A persistent set of themes in my research has been the concept of subject/object relations, relativism, and the impossibility of the absolute. These abstract themes are realised again and again in philosophy (cogito ergo sum – I think therefore I am – therefore, what are you?), politics (native vs foreigner), theology (God versus man), technology (nature versus human) and metaphysics (Deluze’s philosopher as ontologist). In dialectics, as recently discussed, enlightenment versus romanticism. In the first instance, if we take Descartes’ cogito, the impossible ‘I’ is the flaw in the argument. Who, or what, is I? It is me, surely, my consciousness, my context within which the thought is occurring. And yet the actual cogito, the thought, can only be realised in relation to the world. Therefore, the only possibility for consciousness is that it must be conscious of something other than itself. Setting aside whether there would be any point in a self-referential consciousness, one that is only conscious of itself, one has to question what the mode of consciousness would be? Descartes’ fundamental concept of consciousness is intended as a metaphor to that which you and I define as consciousness, invariably considered as a kind of awareness of itself, of its existence. When Descartes says ‘consciousness’, I immediately relate that to my consciousness. It is not consciousness of my self; the self is constructed by and beyond consciousness. It is consciousness in and of itself, the base fact of consciousness. Set aside too the mechanisms that allow us as human beings to conceive of the idea of consciousness, which in and of themselves compromise such a pure concept, like the observer effect in quantum mechanics.Continue reading “Consciousness and Ecology”
The world, then, has lost one of its lights. Bruno Latour has gone. We don’t exactly know where he has gone, though his ideas remain with us. On my journey this weekend to Asia, I had with me, by chance, his We Have Always Been Modern, along with Steven Nadler’s excellent commentary on Spinoza’s Tractatus, each in its own way considering the ethereal soup within which we find ourselves, churning and spinning and scrambling around to try and make sense of it all. In truth I am only at the beginning of Latour’s work, which I was pleased to begin given he had been still alive and working. Perhaps I could write to him. I couldn’t write to Spinoza, or Deleuze – but maybe Latour would answer my questions. Now I just have to find the answers in his work, like with all the others.Continue reading “On Trains and Transcendence”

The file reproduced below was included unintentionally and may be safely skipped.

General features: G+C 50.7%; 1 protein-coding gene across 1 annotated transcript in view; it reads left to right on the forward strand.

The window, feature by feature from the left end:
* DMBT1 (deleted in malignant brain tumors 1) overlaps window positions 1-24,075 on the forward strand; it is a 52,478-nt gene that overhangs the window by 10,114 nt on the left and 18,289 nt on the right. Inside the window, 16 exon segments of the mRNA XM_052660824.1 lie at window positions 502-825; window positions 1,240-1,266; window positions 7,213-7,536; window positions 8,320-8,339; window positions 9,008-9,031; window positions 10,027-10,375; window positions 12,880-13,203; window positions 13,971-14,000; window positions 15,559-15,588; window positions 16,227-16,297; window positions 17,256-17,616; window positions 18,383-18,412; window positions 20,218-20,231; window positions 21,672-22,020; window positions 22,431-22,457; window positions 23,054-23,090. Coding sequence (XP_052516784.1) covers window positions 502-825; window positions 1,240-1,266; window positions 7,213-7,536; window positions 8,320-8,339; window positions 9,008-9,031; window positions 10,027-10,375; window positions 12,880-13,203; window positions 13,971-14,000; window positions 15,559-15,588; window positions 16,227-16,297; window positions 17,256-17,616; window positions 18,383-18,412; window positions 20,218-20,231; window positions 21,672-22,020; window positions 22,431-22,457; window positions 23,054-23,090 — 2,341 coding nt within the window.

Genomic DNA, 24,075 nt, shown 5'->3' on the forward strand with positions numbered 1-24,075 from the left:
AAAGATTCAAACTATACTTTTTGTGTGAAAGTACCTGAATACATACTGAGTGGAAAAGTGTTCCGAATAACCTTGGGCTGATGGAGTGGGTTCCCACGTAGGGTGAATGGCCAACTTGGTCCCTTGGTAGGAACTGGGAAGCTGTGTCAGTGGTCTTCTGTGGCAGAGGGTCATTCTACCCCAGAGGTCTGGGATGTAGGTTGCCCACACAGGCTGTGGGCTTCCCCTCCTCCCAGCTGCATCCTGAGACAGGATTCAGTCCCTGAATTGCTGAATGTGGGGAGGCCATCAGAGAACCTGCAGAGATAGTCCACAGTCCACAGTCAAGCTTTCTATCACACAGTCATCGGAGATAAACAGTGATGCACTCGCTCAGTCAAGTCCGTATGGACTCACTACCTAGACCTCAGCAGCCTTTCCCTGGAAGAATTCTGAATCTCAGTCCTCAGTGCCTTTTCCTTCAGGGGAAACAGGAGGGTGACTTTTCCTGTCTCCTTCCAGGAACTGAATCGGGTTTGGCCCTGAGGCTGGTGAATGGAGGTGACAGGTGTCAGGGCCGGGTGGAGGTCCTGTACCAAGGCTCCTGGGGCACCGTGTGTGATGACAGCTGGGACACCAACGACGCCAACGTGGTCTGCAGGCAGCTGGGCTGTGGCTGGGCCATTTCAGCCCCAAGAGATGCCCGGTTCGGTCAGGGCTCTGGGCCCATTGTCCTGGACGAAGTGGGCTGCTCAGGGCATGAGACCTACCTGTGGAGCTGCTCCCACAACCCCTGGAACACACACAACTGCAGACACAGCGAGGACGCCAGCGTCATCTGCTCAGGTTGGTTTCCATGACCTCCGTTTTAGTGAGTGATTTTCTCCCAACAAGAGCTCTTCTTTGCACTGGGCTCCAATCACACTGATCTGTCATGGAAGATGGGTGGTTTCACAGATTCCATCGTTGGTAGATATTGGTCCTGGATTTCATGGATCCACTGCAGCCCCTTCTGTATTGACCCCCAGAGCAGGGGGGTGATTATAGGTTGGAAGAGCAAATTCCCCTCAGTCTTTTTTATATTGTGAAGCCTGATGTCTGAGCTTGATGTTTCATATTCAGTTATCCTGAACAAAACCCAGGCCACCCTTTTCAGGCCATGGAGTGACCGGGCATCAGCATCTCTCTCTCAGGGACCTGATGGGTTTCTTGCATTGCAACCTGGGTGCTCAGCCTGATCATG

In considering my proposal of technological theology as a waypoint in our current trajectory, from religious, political and economic theology, the idea of epistemic theology was brought to my attention in considering the grounding of Carl Schmitt. There have been questions about the theology of Schmitt (was he primarily Christian, or secular?), and some questions over whether political theology is about the politics of theology or the theology of politics; medieval political theology certainly appears to have been about the latter. Adam Kotsko suggests political theology is more concerned with the relationship between the two fields of theology and politics, though the consensus is moving towards what he calls a politically-engaged theology. My reading, reflects a range of kinds of theology, in that political theology is an ontological structure, allowing the world to be understood and engaged with. Just as Deleuze and Guattari argued that the role of the philosopher is to ‘create concepts’ (What is Philosophy?, 1991(FR), 1994(transl.), Columbia, p.5), so political theology is a way to understand the world, to understand the real in social, or more specifically political terms. It is, in Schmitt’s explanation, a secular theology (Political Theology: Four Chapters on the Concept of Sovereignty, Chicago UP, 1985/2005).Continue reading “Epistemic Theology and Epistemic Technology”